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HYPERTENSION

Objectives: After the discussion the nursing students will be able to: Define hypertension. Differentiate primary hypertension to secondary hypertension. Define the 2 classes of hypertensive crisis. Explain the classification of Blood Pressure according to severity. Identify the risk factors for Cardiovascular Problems in hypertensive patients. Identify different lifestyle modifications to prevent and manage hypertension. Enumerate different assessments. Name the hypertensive related diagnostic procedure. State the different diagnosis related to hypertension. Enumerate the different nursing interventions or the medical management. Recall medications related to hypertension.

Hypertension 28%-31% US adults have hypertension. (2004) 1 out of 4 Filipinos have HTN or 11.5M (2011) Silent killer 1999-2000 -31% US population unaware of their elevated BP Abnormally high blood pressure. It is diagnosed when BP is above 140 mmHg systolic or above 90 mmHg diastolic. Primary HTN or Essential hypertension is that when no obvious cause is known for high BP. -90% - 95% of the hypertensive US population has this. Secondary HTN when high BP is due to kidney or other diseases usual complications of constant high BP may be retinopathy, heart failure and kidney damage. -5% - 10% of the hypertensive US population has this. 2 CLASSES OF HYPERTENSIVE CRISIS Hypertensive emergency - when BP is extremely elevated ( > 180/120 mmHg) it must be lowered immediately to prevent damage to the target organ. Hypertensive urgency -BP is elevated but there is no evidence of target organ damage. Classification of BP according to severity BP Classification Normal Prehypertension Systolic BP (mmHg) <120 120-139 Diastolic BP (mmHg) <80 80-89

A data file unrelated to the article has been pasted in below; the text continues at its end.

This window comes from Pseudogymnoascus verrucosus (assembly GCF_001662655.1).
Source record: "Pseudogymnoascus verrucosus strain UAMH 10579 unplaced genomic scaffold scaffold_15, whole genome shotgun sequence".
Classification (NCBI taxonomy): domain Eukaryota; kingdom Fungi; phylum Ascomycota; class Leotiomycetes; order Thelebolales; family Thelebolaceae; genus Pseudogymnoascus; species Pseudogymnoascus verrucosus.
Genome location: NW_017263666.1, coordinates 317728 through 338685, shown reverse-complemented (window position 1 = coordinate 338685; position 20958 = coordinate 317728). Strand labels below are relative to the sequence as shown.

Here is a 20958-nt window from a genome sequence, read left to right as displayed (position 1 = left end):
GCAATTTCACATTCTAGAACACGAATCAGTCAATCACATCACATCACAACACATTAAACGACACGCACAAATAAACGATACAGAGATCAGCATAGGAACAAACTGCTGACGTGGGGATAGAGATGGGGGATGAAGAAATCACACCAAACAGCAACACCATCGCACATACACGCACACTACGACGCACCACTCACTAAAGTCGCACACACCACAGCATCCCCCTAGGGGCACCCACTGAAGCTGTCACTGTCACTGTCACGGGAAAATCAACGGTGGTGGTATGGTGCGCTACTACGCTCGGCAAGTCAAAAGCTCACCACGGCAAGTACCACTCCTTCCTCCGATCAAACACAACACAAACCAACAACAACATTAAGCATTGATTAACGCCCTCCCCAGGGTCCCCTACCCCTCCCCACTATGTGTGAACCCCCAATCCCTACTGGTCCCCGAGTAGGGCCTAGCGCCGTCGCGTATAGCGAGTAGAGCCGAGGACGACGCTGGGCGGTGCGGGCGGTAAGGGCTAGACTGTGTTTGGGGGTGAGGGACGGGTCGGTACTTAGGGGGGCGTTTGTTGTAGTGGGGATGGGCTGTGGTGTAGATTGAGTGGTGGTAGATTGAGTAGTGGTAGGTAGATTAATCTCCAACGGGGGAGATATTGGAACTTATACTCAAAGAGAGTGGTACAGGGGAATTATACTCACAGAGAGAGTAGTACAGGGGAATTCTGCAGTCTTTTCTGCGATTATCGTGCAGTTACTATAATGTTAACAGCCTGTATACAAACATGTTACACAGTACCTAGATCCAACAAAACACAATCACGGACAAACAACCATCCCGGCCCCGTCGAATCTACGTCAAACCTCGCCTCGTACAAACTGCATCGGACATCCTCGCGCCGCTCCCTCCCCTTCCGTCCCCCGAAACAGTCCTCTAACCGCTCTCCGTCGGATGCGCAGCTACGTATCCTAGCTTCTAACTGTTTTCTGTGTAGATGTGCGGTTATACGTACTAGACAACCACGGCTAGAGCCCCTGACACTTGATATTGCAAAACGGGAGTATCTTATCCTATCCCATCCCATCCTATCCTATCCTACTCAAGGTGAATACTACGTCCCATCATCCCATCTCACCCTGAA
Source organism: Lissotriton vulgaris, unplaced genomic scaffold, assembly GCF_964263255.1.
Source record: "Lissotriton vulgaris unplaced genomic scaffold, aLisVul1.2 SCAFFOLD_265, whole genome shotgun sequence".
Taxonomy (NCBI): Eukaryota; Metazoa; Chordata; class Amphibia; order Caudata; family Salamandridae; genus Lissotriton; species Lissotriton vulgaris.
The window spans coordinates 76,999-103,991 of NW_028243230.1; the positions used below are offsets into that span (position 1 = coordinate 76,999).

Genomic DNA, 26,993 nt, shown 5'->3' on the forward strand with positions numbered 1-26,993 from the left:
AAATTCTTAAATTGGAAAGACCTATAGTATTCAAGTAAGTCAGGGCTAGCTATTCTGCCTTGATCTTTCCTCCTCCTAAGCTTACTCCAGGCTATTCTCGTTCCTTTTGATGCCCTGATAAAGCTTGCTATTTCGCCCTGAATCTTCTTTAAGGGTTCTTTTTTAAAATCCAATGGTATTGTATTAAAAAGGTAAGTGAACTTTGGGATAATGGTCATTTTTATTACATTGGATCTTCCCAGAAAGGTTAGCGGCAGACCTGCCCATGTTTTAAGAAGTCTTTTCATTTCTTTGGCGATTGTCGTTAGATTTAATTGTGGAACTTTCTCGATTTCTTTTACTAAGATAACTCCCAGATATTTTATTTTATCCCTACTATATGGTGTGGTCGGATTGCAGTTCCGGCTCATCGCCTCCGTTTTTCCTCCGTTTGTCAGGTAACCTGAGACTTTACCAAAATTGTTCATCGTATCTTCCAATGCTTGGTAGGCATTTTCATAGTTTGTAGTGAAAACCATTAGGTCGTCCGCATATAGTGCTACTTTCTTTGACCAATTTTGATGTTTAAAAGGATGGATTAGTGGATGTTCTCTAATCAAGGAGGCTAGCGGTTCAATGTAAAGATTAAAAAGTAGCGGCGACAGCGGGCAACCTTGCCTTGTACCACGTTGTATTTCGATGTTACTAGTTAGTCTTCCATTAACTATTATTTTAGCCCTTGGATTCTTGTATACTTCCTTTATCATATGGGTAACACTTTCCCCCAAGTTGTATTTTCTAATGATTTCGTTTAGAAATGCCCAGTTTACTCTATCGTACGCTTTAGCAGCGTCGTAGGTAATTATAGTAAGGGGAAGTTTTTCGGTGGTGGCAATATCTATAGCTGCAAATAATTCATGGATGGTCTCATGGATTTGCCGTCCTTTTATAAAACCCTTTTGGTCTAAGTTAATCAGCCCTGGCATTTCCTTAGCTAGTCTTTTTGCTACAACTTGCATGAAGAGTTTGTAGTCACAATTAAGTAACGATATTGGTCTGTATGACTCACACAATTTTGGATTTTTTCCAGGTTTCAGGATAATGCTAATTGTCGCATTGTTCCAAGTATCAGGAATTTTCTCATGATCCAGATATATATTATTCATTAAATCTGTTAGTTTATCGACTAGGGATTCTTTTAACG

Stage 1 HTN Stage 2 HTN

140-159 > or equal 160

90-99 > or equal 100

The risk factors for Cardiovascular Problems in hypertensive patients: a. smoking b. dyslipidemia c. diabetes mellitus d. impaired renal function e. obesity f. physical inactivity g. age (>55yrs old for men and >65yrs old for women) h. family history Lifestyle modifications to prevent and manage hypertension: a. weight reduction b. adopt DASH c. dietary sodium reduction d. physical activity e. moderation of alcohol consumption Assessment: Blood pressure History of angina pain, shortness of breath, altered speech, vision or balance, nosebleeds, headaches, dizziness or nocturia. Rate, rhythm and character of apical pulse and peripheral pulses. Diagnostic procedures: a. urinalysis b. blood chemistry c. ECG d. BUN e. creatinine clearance Nursing Diagnosis: Deficient knowledge related to the relation between the treatment regimen and control of the disease process. Risk for decreased cardiac output occurs as a response to HTN. Anxiety and pain can be a nursing diagnosis also.

Nursing Interventions or medical management: Monitor vital signs especially BP. Monitor intake and output. Collect and assess laboratory data as ordered. Low fat, low salt diet. Administer antihypertensive drugs (if ordered). Antihypertensive medications: Thiazide diuretics Loop diuretics Potassium Sparing Diuretics Beta blockers Angiotensin converting enzyme inhibitors Calcium channel blockers